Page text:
The bugler came out and called the horses to the post. Mulder pulled the program from his jacket pocket and handed it to Scully. “Last race, you pick.”
“You’re not going to bet ‘Little Green Man’?”
“He’s seventy-to-one now, Scully. You don’t seem to have too much confidence in my choices anyway.”
“You’re right,” she told him snatching the program from his hand as the horses paraded past. ‘Little Green Man’ was number eight.
As he pranced by Mulder noted how his chestnut coat glistened much the same color as his partner’s hair.
*It *has* to be a sign,* Mulder thought, and he reached in his pocket to finger the ticket he had placed in there before the previous race.
While Scully studied the program and the horses, he scanned the crowd.
It didn’t take him long to spot Bailey wobbling down from the paddock towards the rail.
Mulder watched the elderly man stop for a moment beside a young couple with a stroller. Bailey pointed to something in the program and they all laughed.
Something made Bailey look up then, and he caught Mulder’s eye and gave him the thumbs up.
“You pick a horse yet?” Mulder asked, turning back to his partner.
“Get me number 4 to show,” she told him and then turned around to watch the horses trot past on their way to the starting gate.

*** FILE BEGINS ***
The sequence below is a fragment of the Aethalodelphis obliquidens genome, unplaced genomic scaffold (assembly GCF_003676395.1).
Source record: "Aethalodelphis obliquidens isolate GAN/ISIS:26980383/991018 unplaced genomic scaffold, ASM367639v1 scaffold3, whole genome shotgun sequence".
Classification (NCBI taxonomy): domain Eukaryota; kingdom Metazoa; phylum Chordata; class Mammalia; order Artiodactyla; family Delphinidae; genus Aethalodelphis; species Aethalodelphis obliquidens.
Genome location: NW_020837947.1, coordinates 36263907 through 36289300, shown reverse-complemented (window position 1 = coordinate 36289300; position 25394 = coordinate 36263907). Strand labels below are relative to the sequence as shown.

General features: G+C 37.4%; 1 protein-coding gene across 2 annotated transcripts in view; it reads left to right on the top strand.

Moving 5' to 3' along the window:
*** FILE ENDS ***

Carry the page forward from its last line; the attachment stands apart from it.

Mulder wandered off to get her ticket, stopping on the way back when he spotted Bailey. “Your magic better be working, Mr. Bailey,” he told him with a chuckle.
“It is, Mr. Mulder, it is. I can guarantee ya.” The elderly man grinned broadly as Mulder walked away to join his partner.
Scully’s horse broke from the gate first.
They watched the backstretch action on the tote board screen again. Bailey’s horse was on the outside in fifth place.
As the horses rounded the clubhouse turn, Mulder listened to the call of the race over the loudspeaker. His heart pounded in his chest.
He hadn’t done anything this spur of the moment in a long, long time.
Scully’s horse had dropped back to sixth but Mulder could see the flashing red mane of ‘Little Green Man’ close to the front of the field of horses as they came down the stretch.
He heard the announcer say that his horse had moved into the lead. “Run, Red, Run!” he yelled, losing his composure completely and banging his fist on the rail.
Scully turned around to look at him in disbelief just as the horses thundered past them across the finish line, ‘Little Green Man’ pulling ahead of the rest of the contenders.
“YES!!!” Mulder roared, then wrapped his arms around his partner and lifted her from her feet.
“Mulder! Put me down!” *God, what has gotten into him today?* she wondered.
Someone squealed with delight from the crowd behind them and Mulder turned, Scully still in his arms, to see the young couple whom he’d seen Bailey talking to before the race, hugging each other excitedly.
When he set her back down on her feet, Scully looked up at him. “I don’t believe it,” she said, tossed her losing ticket on the ground.